Two years ago, I interviewed Seth Killian, the at-the-time Community Manager of Capcom for an article on independent gaming. Skullgirls was due for release and indie gaming had become a hot topic. I’ve always admired Mr. Killian for the work he does both behind the scenes and in front of the vocal fighting game community, and speaking with him on a topic he was not often asked about was exciting. In our correspondence after the article, I had asked Seth if he saw Capcom ever throwing their support behind an endeavor such as independent game development.
Seth laughed and casually told me that Capcom is a very old-school Japanese gaming company, and that might not necessarily be their way. Fast-forward to the present day, and this statement by Killian may sum up a lot of what is currently wrong with a company that has become known for such iconic series as Street Fighter, Megaman, and Resident Evil.
Capcom appears to have a severe disconnect with their audience, or, at the least, modern consumers. With a future release list comprised of five sequels, two remakes, and only one original title, Capcom seems to be trying to squeeze blood from a stone with their development strategy. This may be due to an under-performing financial report back in May that saw expected profits down 56 percent from last year, and poor sales by titles that had been outsourced, such as Ninja Theory’s Devil May Cry reboot.
Beneath poor sales, Capcom has an even larger problem: a work culture that is stuck on the idea of what has been successful will always be successful. Capcom’s sordid tale involving the Megaman franchise and the handling of the series’ creator was the first crack in the armor of a company that, for a long time could do no wrong. Soon, other problems began to kill Capcom’s good will with consumers. Questionable downloadable content practices for games such as Street Fighter X Tekken and Super Street Fighter IV, the departure of Capcom Unity fan favorites such as Seth Killian and Christian Svensson, not to mention a glut of outsourced remakes and collections in lieu of new titles, have all been contributing factors to Capcom’s slow decline.
While a few small success have been found in the likes of Dragons Dogma, more misses than hits have occurred for the company. Titles like Remember Me and Asura’s Wrath fell by the wayside due to lackluster reviews and slow sales. Meanwhile, Capcom has slowed development down considerably, initially blaming the impending next-gen push. Meanwhile, the most exciting title on the horizon from the company is Ducktales: Remastered, an HD remake of a 20 year old NES game.
The most recent showing of Capcom’s inability to capitalize on and understand what their fans desire comes in the form of the Darkstalkers franchise. Capcom game producer and Street Fighter mainstay Yoshinori Ono has been known at fighting game panels, tournaments, and conventions to mention that if fans wanted to see an update to the cult fighting game series, then sales would be needed to back up said desire.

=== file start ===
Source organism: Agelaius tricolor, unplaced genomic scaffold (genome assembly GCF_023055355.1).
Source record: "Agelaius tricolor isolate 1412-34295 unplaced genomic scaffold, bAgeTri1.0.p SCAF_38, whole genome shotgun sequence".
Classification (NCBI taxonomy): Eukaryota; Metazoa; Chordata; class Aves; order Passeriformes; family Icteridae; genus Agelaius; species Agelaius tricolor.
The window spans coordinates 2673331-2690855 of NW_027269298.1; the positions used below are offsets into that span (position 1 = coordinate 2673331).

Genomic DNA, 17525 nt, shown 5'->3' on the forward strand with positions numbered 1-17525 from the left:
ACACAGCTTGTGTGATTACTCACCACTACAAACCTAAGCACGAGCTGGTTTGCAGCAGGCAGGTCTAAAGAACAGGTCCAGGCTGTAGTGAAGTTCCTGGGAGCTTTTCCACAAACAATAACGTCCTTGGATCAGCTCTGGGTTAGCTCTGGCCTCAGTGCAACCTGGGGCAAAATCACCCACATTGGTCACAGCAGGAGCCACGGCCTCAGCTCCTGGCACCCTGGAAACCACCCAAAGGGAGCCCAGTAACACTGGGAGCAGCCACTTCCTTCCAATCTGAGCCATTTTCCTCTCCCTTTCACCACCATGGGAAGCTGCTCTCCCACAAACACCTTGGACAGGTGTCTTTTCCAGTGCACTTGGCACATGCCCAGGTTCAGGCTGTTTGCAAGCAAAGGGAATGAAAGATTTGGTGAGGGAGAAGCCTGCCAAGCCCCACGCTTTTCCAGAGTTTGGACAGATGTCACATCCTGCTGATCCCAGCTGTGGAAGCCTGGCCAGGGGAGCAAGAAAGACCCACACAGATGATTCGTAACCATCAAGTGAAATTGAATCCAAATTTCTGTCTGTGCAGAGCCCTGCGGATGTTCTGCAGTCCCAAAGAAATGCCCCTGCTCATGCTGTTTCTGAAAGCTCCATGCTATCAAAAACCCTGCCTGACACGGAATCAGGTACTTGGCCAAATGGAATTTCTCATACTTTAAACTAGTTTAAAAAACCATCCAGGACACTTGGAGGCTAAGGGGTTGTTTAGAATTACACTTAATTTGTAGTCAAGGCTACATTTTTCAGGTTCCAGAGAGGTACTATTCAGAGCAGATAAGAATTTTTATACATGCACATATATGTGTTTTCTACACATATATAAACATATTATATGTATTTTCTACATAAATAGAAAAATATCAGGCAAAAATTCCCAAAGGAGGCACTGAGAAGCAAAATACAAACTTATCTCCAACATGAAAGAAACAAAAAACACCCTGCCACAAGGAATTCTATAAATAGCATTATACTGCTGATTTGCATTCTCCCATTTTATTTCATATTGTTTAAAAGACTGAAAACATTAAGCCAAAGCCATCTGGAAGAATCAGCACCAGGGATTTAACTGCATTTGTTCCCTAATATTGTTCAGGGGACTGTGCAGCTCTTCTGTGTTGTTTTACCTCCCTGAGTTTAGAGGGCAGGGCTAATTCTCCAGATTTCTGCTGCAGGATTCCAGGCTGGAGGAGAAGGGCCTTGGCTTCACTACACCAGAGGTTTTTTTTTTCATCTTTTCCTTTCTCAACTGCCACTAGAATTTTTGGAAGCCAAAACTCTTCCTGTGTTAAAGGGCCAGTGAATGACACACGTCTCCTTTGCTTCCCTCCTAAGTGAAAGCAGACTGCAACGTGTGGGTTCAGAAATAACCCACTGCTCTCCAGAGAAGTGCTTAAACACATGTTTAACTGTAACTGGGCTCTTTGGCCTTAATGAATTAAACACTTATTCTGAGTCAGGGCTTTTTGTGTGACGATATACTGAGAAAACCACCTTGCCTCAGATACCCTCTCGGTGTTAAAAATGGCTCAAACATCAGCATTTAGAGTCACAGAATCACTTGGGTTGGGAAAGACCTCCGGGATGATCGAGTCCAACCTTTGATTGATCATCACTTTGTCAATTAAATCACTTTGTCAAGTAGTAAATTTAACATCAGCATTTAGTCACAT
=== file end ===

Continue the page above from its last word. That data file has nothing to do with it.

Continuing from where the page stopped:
These hypothetical sales numbers were to be extrapolated from the release of Darkstalkers Resurrection, a HD re-release of the first and third game in the original series. Despite the fact that the title was in the top ten of digital download sales for the month of its release, Capcom considered sales for Resurrection to be “not good enough.” In essence, Capcom passed the blame to their loyal fighting game consumers. I’m not sure how Capcom expected consumers to be excited about a HD revision a 15 year old game, ported from a PS2 version that was doctored during the development process to act as much like the arcade version as possible. Add in the fact that the $15 price point seemed high considering the amount of content in the game, and it’s easy to see why even the most faithful Darkstalkers fan would not be thrilled.
Perhaps Capcom’s goals for the release of Resurrection were too high. Matt Dahlgren, fighting game manager at Capcom Unity, confirmed in an interview with Siliconera that the Darkstalkers franchise had been placed back on the shelf, all due to the title “not performing the way we would have liked.”
That statement by Mr. Dahlgren perfectly sums up the current issue plaguing Capcom: expectation. In an attempt to turn the ship around, Capcom has tried to do what has been successful in the past by taking advantage of their most iconic and popular titles. Now, however, this strategy has been met with slacking sales. An inability to understand the needs of their consumers and out-of-touch game development has led Capcom astray.
While a company as large and distinguished as Capcom should not be criticized for attempting to take advantage of the franchises that made them famous, they should be held at fault for refusing to change their ways in the wake of multiple failures. With a shallow future release list and a decaying relationship with their fan base, the home of Ryu, Megaman, and Dante may just have to hit rock bottom before things can ever truly get better.